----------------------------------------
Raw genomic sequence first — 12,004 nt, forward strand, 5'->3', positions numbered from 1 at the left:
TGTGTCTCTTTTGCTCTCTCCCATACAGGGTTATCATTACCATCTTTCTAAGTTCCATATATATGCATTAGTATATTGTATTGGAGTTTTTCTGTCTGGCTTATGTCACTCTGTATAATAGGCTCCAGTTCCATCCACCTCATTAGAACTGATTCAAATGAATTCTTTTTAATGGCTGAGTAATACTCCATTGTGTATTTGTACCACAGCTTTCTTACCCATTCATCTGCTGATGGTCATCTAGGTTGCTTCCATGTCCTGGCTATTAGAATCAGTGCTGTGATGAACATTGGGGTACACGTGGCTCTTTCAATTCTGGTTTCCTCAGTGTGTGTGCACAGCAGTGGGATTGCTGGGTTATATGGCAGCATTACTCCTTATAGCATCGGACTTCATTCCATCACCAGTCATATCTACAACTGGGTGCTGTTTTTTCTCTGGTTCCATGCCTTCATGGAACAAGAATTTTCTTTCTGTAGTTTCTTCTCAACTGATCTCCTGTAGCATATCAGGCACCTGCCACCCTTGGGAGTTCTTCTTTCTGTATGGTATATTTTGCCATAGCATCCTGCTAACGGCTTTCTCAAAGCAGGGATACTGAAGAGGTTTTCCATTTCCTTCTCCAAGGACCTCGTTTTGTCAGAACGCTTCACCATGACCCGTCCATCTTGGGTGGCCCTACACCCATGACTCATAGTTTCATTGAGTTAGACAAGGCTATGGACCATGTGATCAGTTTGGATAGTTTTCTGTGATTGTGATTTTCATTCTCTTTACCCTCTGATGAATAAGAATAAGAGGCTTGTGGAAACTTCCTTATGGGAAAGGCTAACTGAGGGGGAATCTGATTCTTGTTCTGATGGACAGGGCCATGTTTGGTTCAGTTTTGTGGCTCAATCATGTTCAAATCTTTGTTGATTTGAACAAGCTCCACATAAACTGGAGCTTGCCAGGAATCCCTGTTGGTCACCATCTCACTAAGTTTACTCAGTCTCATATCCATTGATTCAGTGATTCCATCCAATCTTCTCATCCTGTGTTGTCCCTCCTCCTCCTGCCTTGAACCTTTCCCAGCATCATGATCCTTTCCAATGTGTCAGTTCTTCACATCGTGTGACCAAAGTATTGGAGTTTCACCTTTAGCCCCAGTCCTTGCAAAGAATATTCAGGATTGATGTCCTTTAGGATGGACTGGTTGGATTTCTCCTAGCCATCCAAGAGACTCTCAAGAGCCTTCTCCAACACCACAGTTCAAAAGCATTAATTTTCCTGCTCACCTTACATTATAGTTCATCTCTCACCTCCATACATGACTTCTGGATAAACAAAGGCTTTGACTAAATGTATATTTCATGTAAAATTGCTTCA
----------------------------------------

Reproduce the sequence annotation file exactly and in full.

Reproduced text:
Raw genomic sequence first — 12,004 nt, forward strand, 5'->3', positions numbered from 1 at the left:
TGTGTCTCTTTTGCTCTCTCCCATACAGGGTTATCATTACCATCTTTCTAAGTTCCATATATATGCATTAGTATATTGTATTGGAGTTTTTCTGTCTGGCTTATGTCACTCTGTATAATAGGCTCCAGTTCCATCCACCTCATTAGAACTGATTCAAATGAATTCTTTTTAATGGCTGAGTAATACTCCATTGTGTATTTGTACCACAGCTTTCTTACCCATTCATCTGCTGATGGTCATCTAGGTTGCTTCCATGTCCTGGCTATTAGAATCAGTGCTGTGATGAACATTGGGGTACACGTGGCTCTTTCAATTCTGGTTTCCTCAGTGTGTGTGCACAGCAGTGGGATTGCTGGGTTATATGGCAGCATTACTCCTTATAGCATCGGACTTCATTCCATCACCAGTCATATCTACAACTGGGTGCTGTTTTTTCTCTGGTTCCATGCCTTCATGGAACAAGAATTTTCTTTCTGTAGTTTCTTCTCAACTGATCTCCTGTAGCATATCAGGCACCTGCCACCCTTGGGAGTTCTTCTTTCTGTATGGTATATTTTGCCATAGCATCCTGCTAACGGCTTTCTCAAAGCAGGGATACTGAAGAGGTTTTCCATTTCCTTCTCCAAGGACCTCGTTTTGTCAGAACGCTTCACCATGACCCGTCCATCTTGGGTGGCCCTACACCCATGACTCATAGTTTCATTGAGTTAGACAAGGCTATGGACCATGTGATCAGTTTGGATAGTTTTCTGTGATTGTGATTTTCATTCTCTTTACCCTCTGATGAATAAGAATAAGAGGCTTGTGGAAACTTCCTTATGGGAAAGGCTAACTGAGGGGGAATCTGATTCTTGTTCTGATGGACAGGGCCATGTTTGGTTCAGTTTTGTGGCTCAATCATGTTCAAATCTTTGTTGATTTGAACAAGCTCCACATAAACTGGAGCTTGCCAGGAATCCCTGTTGGTCACCATCTCACTAAGTTTACTCAGTCTCATATCCATTGATTCAGTGATTCCATCCAATCTTCTCATCCTGTGTTGTCCCTCCTCCTCCTGCCTTGAACCTTTCCCAGCATCATGATCCTTTCCAATGTGTCAGTTCTTCACATCGTGTGACCAAAGTATTGGAGTTTCACCTTTAGCCCCAGTCCTTGCAAAGAATATTCAGGATTGATGTCCTTTAGGATGGACTGGTTGGATTTCTCCTAGCCATCCAAGAGACTCTCAAGAGCCTTCTCCAACACCACAGTTCAAAAGCATTAATTTTCCTGCTCACCTTACATTATAGTTCATCTCTCACCTCCATACATGACTTCTGGATAAACAAAGGCTTTGACTAAATGTATATTTCATGTAAAATTGCTTCA